Behind the Indian Boom: Inequality and Resistance at the heart of economic growth
This exhibition of photographs explores the precarious conditions of work and everyday struggles of India's low castes and tribes. Exposing the exploitation of Dalits and Adivasis in the production of different commodities from tea to cotton, showing their dispossession in the building of the infrastructure and for the extraction of mineral resources sustaining economic growth, it also highlights their fight back against the situations they find themselves in.
Curated by film maker Simon Chambers and anthropologist Alpa Shah, and based on the Programme of Research on Inequality and Poverty in the Department of Anthropology, London School of Economics, ‘Behind the Indian Boom’ involves the work of more than 30 researchers, journalists and activists.
It was first shown in London at the Brunei Gallery, SOAS in October to December 2017 with a programme of accompanying events, including a discussion of the issues it raised in the UK House of Lords. The exhibition was then moved to the LSE Arts Atrium Gallery between January to February 2018.
In 2019, the exhibition was curated in Turin, Italy over three months between April to July 2019 at the Regional Town Hall, the International Labour Organisation Training Centre and the University of Turin and led to a programme of events around ‘India Invisble’. The Turin edition was supported by the Biennale Democrazia, the Centro Serano Regis, the International Labour Organisation Training Centre, the University of Turin South Asia Studies, the Biblioteca Norberto Bobio and curated by Daniela Bezzi.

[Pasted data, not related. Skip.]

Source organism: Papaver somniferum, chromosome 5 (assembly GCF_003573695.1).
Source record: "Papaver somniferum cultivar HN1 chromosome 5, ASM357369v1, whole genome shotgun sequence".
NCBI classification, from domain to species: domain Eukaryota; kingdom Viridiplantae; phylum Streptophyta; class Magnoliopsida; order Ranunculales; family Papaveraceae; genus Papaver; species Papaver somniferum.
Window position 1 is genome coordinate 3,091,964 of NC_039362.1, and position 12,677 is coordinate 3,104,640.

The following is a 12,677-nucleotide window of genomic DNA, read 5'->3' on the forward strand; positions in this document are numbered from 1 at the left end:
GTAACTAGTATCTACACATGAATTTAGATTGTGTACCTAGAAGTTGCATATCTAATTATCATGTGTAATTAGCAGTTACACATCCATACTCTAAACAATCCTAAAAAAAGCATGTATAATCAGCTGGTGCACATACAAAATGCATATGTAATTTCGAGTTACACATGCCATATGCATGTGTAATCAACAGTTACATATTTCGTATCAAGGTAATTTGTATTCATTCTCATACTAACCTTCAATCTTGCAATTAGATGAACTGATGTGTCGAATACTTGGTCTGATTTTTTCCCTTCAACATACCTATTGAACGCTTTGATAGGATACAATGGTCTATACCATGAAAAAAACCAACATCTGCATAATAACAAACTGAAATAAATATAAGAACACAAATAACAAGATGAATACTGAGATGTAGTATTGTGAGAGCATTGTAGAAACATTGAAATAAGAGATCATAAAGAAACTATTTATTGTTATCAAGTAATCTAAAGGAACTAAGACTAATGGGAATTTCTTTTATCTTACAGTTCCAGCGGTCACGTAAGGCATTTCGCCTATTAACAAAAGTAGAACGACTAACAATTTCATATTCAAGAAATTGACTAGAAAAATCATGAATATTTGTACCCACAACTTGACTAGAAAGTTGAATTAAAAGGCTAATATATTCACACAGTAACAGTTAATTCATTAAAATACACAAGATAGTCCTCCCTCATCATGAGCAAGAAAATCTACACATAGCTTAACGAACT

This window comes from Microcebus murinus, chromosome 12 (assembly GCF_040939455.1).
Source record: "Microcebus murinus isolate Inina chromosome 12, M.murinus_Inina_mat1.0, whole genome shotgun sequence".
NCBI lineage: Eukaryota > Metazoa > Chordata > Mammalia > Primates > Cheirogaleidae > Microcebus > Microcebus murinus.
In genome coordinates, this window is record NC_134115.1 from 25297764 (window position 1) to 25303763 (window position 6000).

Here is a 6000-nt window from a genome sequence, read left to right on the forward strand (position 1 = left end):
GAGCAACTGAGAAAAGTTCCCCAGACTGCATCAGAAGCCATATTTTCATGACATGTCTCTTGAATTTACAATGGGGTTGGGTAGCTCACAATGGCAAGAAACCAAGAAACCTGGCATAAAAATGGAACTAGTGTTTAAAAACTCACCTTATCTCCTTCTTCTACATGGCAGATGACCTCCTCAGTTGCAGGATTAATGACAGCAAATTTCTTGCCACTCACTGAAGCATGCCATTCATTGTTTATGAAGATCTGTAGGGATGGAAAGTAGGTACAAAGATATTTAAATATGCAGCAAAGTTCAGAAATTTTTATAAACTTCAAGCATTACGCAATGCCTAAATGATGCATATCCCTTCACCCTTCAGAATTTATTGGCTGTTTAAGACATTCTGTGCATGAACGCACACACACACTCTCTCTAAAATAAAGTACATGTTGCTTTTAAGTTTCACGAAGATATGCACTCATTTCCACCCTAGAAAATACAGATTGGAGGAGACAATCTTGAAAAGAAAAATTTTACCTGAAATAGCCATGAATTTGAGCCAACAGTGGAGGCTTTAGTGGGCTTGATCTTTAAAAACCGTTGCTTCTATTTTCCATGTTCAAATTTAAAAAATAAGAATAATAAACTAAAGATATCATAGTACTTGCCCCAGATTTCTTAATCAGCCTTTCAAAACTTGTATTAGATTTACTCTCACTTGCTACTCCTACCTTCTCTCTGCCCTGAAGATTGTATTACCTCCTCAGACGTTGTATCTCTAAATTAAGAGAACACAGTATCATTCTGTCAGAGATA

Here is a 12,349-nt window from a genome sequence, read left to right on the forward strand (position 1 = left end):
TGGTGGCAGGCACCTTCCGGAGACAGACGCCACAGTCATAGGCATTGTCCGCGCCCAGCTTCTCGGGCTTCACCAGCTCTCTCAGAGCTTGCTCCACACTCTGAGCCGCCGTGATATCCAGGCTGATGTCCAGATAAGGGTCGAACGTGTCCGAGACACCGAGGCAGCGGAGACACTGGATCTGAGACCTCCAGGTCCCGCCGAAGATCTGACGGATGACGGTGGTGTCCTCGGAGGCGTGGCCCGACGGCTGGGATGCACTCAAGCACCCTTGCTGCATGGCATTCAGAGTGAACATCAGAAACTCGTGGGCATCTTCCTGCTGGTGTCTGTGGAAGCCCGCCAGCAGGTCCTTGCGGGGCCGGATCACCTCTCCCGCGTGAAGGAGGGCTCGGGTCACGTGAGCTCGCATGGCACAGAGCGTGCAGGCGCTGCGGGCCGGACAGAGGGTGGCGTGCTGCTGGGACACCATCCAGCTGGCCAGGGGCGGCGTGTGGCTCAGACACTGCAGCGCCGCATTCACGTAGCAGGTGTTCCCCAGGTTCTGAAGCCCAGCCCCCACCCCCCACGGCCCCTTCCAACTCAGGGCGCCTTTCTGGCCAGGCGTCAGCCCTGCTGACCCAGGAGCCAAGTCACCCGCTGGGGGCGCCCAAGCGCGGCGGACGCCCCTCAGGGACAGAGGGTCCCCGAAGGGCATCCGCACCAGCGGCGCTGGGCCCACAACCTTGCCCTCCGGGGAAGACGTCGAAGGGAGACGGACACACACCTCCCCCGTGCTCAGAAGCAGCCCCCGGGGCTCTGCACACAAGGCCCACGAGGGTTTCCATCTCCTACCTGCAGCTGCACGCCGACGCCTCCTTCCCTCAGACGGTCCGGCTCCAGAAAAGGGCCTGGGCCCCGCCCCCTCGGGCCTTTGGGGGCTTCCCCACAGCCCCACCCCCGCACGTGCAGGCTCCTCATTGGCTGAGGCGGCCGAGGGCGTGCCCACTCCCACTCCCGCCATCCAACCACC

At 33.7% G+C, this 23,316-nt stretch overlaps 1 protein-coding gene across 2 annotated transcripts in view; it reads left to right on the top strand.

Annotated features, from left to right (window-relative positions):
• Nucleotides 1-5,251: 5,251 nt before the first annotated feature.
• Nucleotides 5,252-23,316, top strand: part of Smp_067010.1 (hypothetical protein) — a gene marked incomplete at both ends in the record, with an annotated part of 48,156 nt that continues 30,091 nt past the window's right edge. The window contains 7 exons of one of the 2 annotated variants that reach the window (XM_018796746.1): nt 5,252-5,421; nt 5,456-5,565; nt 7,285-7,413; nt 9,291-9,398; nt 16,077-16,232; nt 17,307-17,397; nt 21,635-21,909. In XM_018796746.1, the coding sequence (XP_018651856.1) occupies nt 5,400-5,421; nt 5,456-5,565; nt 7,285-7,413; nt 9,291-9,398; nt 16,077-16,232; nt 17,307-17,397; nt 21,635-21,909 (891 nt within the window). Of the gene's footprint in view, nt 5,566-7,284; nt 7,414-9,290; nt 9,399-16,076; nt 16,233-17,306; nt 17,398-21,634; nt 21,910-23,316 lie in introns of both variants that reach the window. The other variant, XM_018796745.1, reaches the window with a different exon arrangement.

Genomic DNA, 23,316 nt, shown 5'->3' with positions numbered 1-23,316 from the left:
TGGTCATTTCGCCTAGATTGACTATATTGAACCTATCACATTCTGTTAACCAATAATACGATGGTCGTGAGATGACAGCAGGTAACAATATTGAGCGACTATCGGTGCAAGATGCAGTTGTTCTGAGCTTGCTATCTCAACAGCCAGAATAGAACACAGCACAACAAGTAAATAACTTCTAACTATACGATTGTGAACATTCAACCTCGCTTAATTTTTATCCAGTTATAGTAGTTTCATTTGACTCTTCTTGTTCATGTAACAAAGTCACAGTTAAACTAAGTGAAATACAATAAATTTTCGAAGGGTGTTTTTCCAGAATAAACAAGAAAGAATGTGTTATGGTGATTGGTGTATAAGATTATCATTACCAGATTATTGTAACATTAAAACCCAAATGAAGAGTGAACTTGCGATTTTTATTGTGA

‘A thought-provoking exhibition in London provides a snapshot of those left furthest behind.’ The Hindu
‘Caste-based inequality is not a thing of the past. It is in fact part of the structure of advancements.’ Eastern Eye
‘Re-focuses our attention on the value of visual raw data and its relationship to scholarship for constructing debates.’ Pix
‘Incredulous, we keep staring at those visual notes.’ Il Manifesto
‘Offers a strong intervention against dominant narratives of India’s growth miracle.’ Focaal